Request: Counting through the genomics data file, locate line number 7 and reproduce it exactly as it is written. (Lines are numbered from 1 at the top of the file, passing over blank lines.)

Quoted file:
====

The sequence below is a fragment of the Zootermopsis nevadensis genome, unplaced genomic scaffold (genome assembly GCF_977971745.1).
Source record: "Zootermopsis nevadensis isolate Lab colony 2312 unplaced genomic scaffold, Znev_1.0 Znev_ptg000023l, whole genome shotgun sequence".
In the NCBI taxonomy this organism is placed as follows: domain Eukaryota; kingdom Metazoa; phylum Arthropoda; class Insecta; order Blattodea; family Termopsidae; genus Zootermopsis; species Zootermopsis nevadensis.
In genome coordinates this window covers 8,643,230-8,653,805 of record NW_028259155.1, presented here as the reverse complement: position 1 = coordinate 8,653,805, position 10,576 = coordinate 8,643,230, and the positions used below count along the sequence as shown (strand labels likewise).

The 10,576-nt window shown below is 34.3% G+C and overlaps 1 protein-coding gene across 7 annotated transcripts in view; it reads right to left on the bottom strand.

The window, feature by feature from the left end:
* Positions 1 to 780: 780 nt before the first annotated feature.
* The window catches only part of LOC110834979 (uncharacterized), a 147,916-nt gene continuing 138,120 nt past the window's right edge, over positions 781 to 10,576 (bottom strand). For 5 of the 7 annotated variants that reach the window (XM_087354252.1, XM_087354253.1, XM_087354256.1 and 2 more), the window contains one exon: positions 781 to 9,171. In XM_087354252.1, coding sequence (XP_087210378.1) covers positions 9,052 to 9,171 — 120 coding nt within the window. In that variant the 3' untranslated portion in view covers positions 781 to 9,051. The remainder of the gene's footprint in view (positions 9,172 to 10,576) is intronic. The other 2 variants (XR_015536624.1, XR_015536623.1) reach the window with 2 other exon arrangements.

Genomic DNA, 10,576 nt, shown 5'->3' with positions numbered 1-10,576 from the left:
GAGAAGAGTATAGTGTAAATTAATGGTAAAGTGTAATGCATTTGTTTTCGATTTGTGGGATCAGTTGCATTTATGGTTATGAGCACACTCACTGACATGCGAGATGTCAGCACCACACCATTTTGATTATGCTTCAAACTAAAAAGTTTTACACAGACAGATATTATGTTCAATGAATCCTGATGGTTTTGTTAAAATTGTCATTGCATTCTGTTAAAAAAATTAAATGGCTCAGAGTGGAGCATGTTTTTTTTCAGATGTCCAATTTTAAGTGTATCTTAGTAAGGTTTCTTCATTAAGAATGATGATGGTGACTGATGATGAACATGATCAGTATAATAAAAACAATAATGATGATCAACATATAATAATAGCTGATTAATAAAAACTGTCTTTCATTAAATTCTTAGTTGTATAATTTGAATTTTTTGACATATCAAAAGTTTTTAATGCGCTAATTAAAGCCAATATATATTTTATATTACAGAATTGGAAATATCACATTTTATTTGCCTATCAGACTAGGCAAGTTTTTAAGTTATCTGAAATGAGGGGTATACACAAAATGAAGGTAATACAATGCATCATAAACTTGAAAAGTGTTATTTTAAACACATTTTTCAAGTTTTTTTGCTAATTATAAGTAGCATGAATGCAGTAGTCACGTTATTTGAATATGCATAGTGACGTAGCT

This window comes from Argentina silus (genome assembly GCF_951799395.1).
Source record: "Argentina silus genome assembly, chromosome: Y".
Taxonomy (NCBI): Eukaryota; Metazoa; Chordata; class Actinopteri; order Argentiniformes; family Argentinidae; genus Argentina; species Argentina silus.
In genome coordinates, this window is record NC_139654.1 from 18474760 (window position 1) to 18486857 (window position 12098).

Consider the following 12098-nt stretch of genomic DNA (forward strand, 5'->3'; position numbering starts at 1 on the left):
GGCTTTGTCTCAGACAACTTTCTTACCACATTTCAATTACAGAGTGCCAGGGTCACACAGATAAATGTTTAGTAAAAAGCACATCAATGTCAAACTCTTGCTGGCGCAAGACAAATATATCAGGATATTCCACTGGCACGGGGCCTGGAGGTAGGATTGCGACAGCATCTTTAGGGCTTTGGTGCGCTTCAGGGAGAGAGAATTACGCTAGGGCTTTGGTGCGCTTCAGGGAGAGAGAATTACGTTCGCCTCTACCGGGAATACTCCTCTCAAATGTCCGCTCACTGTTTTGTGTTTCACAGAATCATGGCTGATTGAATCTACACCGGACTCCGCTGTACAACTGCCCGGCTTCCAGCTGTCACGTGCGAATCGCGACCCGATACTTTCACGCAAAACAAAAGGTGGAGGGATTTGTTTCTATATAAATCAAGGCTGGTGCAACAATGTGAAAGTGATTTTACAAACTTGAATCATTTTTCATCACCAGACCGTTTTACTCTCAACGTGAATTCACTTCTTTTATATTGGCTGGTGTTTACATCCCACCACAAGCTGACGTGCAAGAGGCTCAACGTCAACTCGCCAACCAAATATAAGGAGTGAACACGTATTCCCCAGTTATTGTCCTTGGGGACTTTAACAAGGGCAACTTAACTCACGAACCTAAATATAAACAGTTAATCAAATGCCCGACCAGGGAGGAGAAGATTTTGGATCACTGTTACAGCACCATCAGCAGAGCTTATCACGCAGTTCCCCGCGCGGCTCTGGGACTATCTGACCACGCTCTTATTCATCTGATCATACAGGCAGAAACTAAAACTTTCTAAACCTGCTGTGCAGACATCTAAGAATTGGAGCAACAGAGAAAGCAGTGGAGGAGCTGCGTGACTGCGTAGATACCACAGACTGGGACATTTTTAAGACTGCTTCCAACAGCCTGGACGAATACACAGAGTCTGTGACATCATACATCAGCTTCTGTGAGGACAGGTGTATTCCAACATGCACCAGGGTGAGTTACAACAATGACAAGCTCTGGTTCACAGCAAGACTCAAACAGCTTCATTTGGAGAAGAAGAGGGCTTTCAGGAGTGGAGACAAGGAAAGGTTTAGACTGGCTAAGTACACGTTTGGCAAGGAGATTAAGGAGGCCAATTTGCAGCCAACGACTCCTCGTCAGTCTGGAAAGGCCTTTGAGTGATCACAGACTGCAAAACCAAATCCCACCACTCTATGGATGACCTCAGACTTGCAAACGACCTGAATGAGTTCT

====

* Positions 1 to 780: 780 nt before the first annotated feature.